NASA Astronaut Andrew Feustel Admits To Having A Fear Of Heights


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Astronaut Andrew Feustel was launched into space on March 21 to board the International Space Station. Fuestel admitted that he has a fear of heights despite now living in low-Earth orbit.  ( Vyacheslav Oseledko | AFP/Getty Images )

NASA astronaut Andrew Fuestel admitted that he has a mild fear of heights despite working a job where he flies higher than almost everyone else on Earth. Fuestel was sent to the International Space Station on Wednesday.

The ISS is located 250 miles above Earth.

Fear Of Heights

Feustel’s stay into the ISS will be his second stint, this one being for long term. In all, it will be his third mission into space. He will live at the ISS for almost six months and will even be commander starting in June.

Fuestel was joined on his journey to the ISS by NASA flight engineer Ricky Arnold and Russian cosmonaut Oleg Artemyev. To get the ISS, the crew took the Soyuz MS-08 spacecraft on a trip that took around 50 hours.

In a video released by NASA about five facts that people didn’t know about Andrew Fuestel, he admits to something an astronaut would probably not confess to saying about themselves. Fuestel reveals that he has a mild fear of heights in the video, along with other facts.

It includes holding dual citizenship from the United States and Canada. He’s been water skiing barefoot from a young age. Fuestel also has two sons born on April 26 but two years apart, and he had two dreams in life: to become a Formula One driver, and become an astronaut.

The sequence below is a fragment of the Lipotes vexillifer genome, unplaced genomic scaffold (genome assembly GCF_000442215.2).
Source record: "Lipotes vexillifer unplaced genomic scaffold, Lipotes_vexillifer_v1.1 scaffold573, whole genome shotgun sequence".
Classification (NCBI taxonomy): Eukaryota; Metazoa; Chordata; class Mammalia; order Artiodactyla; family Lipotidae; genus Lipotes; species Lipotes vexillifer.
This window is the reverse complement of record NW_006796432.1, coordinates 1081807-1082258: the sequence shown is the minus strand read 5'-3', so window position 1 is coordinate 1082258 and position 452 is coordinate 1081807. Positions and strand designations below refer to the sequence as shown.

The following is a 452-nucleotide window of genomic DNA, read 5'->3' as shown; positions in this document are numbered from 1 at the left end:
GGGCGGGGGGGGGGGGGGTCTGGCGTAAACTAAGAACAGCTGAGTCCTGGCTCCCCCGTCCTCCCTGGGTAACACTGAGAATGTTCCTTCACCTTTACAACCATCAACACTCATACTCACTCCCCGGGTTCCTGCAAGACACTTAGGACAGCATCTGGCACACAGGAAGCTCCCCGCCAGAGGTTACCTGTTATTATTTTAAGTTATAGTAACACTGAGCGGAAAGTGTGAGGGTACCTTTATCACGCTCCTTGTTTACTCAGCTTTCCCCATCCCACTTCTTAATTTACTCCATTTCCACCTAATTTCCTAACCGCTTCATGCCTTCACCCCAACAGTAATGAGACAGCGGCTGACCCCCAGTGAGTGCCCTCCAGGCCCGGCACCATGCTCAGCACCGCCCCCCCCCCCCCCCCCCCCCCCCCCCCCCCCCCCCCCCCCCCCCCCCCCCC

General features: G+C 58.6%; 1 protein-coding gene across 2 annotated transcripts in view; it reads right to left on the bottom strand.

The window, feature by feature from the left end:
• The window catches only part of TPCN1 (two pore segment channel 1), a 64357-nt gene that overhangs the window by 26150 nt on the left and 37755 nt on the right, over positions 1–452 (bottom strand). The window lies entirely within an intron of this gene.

Despite his fear of heights, Fuestel has spent 42 hours of his space career doing spacewalks. He has also spent 29 days in space.

Dangerous Job

While it may seem funny to joke about an astronaut being afraid of heights even though he’s going up to a station 250 miles above Earth, astronauts have very dangerous jobs. Movies such as Interstellar, The Martian, and Gravity show that there are an immense amount of things that can go wrong on missions and almost kill astronauts. These may be fictional scenarios, but there are still dangers involved with space travel.

European Space Agency astronaut Luca Parmitano almost drowned in his spacesuit in space when his helmet began to fill with water. He was doing work outside of the International Space Station when he first noticed what was happening. Eventually, the water in the helmet stopped him from being able to see or hear. The water also cut off his communications system so he couldn’t talk to the other astronauts. Although his helmet was full of water, he slowly had to make his way to the airlock.

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